Speak On It: Flip Saunders, Doug Collins and Lou Williams
[Lou Williams - photo: K. Weidie]
As I publish this post, the Wizards are down 52-40 to the Philadelphia 76ers at halftime. After a relatively decent first quarter where Washington outscored the Sixers 26-23 behind 11 points from Nick Young on 4-7 shooting and 10 points and five rebounds (three offensive) from JaVale McGee, things came more back to reality. Philadelphia out-scored the Wizards 29-14 in the second quarter. It’s not that Washington was wholly selfish as usual, they just found a way to bumble opportunity, even when Philadelphia gave them a couple chances with turnovers (six, leading to four Washington points). But the Wizards turned the ball over even more, giving it away 13 times leading to 21 Philadelphia points at the half. Below are some speakable quotes from Flip Saunders, Sixers coach Doug Collins, and notorious Wizards killer Lou Williams from before the game started.
Before the game Flip Saunders was asked how a coach sends the message that selfish basketball won’t be tolerated. Flip said:
“It’s a fine line because there are so many young guys. You don’t want them to play looking over their shoulders, that you’re going to take them out at every mistake. But I think that we probably have to be… that’s probably what has to happen, because we can’t… it’s not fair to the team, it’s not fair to them. We want to do aggressive-type things. If you’re playing aggressive offensively, and you’re taking good shots and you’re open, that’s different than taking a contested shot.”
Doug Collins on…
I asked Collins about the Wizards playing a lot one-on-one ball, something Saunders admitted to before the game that constantly plagues his team, saying “It’s like the harder we try, the faster we sink. It’s like being in quicksand,” and if Collins adjusts his defense because of the Wizards’ tendencies:
“First of all, this team has guys who can break you down off the dribble. And so the one thing you have to do is you have to keep those guys out of the paint, because it creates a chain reaction. When you get beat off the dribble, then what it does is somebody has to help. You gotta drive and kick, or if you help from your big, you have a little lob up at the rim with McGee or one of their big guys. And so our whole thing is people got to see jerseys. When they start to go, it’s never they’re playing against one of our guys, they’re playing against multiple people. And so when they look up, they don’t feel like there’s any place to go, and hopefully discourages them from wanting to do that.”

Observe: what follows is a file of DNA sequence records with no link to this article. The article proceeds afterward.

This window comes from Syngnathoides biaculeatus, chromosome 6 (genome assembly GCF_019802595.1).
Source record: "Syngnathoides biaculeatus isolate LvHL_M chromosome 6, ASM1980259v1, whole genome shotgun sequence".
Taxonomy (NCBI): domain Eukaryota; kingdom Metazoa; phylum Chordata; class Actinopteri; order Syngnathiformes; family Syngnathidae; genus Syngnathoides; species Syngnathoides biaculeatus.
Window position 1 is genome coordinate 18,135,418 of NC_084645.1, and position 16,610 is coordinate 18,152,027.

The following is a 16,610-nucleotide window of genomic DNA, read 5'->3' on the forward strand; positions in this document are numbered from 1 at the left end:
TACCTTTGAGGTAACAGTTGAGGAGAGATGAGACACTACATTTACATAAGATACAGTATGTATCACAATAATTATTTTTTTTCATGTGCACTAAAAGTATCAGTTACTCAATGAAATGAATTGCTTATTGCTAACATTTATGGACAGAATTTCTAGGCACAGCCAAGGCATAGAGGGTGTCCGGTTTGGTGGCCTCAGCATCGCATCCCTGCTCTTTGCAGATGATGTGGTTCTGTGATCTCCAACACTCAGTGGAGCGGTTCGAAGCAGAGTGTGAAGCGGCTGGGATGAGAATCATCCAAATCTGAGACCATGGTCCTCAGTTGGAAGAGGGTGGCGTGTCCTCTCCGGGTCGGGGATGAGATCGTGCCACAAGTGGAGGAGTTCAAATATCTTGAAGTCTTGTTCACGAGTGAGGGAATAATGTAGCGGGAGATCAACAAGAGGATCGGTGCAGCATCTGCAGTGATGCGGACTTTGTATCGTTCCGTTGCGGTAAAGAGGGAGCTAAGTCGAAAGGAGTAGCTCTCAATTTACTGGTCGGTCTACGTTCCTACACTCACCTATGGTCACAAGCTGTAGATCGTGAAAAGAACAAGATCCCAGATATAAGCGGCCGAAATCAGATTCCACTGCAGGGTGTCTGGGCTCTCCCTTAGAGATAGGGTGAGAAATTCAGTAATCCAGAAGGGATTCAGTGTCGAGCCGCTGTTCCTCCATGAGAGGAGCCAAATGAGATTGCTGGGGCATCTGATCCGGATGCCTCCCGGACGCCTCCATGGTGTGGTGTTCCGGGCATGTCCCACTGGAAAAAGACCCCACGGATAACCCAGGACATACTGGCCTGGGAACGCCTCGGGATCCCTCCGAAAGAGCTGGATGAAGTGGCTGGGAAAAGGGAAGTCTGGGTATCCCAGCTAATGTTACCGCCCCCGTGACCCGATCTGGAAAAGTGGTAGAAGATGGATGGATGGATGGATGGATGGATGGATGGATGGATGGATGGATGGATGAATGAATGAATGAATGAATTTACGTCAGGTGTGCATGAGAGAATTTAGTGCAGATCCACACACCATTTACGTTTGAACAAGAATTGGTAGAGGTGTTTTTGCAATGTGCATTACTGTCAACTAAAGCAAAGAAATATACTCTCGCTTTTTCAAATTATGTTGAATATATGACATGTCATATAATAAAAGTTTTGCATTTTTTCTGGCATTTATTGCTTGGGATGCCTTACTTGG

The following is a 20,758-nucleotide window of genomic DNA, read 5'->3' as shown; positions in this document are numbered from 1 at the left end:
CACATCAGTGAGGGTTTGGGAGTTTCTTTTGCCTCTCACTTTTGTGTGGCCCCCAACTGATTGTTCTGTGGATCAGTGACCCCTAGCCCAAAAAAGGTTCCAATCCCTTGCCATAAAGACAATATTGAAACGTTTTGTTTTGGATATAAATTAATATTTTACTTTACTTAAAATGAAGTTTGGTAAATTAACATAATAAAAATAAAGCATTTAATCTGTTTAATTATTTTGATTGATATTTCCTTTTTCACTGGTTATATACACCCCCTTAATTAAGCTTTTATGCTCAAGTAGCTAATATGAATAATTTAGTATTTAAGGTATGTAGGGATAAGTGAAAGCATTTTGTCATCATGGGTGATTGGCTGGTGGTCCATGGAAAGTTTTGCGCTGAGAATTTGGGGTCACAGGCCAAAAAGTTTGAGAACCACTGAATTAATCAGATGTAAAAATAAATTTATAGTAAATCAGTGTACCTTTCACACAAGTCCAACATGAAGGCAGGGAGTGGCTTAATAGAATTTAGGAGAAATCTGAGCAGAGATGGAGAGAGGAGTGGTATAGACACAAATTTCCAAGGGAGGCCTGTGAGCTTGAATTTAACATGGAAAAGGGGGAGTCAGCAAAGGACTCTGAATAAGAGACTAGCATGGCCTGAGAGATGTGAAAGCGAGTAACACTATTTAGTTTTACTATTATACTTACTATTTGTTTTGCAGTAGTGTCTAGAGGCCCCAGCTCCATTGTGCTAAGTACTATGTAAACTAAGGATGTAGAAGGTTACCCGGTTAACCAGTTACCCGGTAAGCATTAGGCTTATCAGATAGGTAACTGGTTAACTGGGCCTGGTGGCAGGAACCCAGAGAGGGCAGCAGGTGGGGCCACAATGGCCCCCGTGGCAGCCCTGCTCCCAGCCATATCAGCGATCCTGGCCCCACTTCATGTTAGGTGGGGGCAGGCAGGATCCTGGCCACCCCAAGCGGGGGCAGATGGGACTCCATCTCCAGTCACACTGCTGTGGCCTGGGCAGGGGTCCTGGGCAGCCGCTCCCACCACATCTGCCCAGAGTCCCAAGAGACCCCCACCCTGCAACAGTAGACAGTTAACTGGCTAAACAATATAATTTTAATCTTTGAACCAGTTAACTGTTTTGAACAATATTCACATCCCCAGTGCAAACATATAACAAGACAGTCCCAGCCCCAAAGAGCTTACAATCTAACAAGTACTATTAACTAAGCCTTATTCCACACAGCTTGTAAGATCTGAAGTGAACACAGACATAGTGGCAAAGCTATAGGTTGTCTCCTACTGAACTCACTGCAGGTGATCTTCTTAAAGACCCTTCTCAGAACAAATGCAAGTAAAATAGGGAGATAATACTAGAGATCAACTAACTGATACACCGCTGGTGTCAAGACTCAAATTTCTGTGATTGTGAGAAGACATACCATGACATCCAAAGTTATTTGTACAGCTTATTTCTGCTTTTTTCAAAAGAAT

What about Lou Williams?
I asked him if he felt the Sixers would adjust their defense according to Washington’s one-on-one style of play?
“No, we stick to our principles. How we like to play, we like to put a lot of pressure on the basketball. We like to run two or three guys at whoever is trying to shoot the basketball, so the way that they play, the way they’ve been playing this far, you know, it kind of plays into our hand, but they have the ability to have three or four guys on the court that can go and get huge numbers. We still have to be aware of that.”
What does Flip Saunders think of going against the same team on back-to-back nights? He was asked:
“When I was in the CBA (Continental Basketball Association), usually the second night always leads to a lot of fights. To be honest, it led to a great amount of aggressiveness, as far as when we played back-to-back — usually it was in the same city. So I would think tonight’s probably going to be a little bit more chippy or aggressive.”
Finally, Lou Williams again…
I asked him if he thought the Wizards would come out aggressive, he said:
“I don’t suspect they’ll just sit back and let us beat them up. We’re not an aggressive team, they’re not an aggressive team, so I guess whoever throws the first punch is going to win that battle tonight. But, I don’t know man, with a game like this, we’re just going to go out there and try to do the same thing we did last night. We know that we’re going to get a great punch from them tonight, we just gotta continue to do what we do.”
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- Ernie Grunfeld: Offensive for Over a Decade, How’d He Get So Defensive? (Pt. 2)